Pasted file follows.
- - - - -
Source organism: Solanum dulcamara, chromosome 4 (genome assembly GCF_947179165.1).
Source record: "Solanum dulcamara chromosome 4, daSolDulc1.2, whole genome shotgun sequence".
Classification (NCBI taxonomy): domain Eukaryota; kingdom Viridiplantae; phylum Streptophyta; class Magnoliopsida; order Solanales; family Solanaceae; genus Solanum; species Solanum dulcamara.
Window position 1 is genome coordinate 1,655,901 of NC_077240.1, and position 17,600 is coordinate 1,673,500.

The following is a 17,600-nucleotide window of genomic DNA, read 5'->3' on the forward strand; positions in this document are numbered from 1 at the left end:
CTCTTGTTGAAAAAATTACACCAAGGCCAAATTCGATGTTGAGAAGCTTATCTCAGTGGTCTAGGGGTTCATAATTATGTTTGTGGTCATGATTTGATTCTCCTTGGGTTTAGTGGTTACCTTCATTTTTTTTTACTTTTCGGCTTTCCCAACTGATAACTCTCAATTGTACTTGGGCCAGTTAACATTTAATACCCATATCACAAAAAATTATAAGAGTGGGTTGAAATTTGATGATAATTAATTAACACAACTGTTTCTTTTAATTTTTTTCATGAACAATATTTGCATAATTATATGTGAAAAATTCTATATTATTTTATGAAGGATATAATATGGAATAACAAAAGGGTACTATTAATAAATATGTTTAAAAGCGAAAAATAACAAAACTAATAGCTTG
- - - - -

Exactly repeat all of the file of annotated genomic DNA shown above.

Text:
Source organism: Solanum dulcamara, chromosome 4 (genome assembly GCF_947179165.1).
Source record: "Solanum dulcamara chromosome 4, daSolDulc1.2, whole genome shotgun sequence".
Classification (NCBI taxonomy): domain Eukaryota; kingdom Viridiplantae; phylum Streptophyta; class Magnoliopsida; order Solanales; family Solanaceae; genus Solanum; species Solanum dulcamara.
Window position 1 is genome coordinate 1,655,901 of NC_077240.1, and position 17,600 is coordinate 1,673,500.

The following is a 17,600-nucleotide window of genomic DNA, read 5'->3' on the forward strand; positions in this document are numbered from 1 at the left end:
CTCTTGTTGAAAAAATTACACCAAGGCCAAATTCGATGTTGAGAAGCTTATCTCAGTGGTCTAGGGGTTCATAATTATGTTTGTGGTCATGATTTGATTCTCCTTGGGTTTAGTGGTTACCTTCATTTTTTTTTACTTTTCGGCTTTCCCAACTGATAACTCTCAATTGTACTTGGGCCAGTTAACATTTAATACCCATATCACAAAAAATTATAAGAGTGGGTTGAAATTTGATGATAATTAATTAACACAACTGTTTCTTTTAATTTTTTTCATGAACAATATTTGCATAATTATATGTGAAAAATTCTATATTATTTTATGAAGGATATAATATGGAATAACAAAAGGGTACTATTAATAAATATGTTTAAAAGCGAAAAATAACAAAACTAATAGCTTG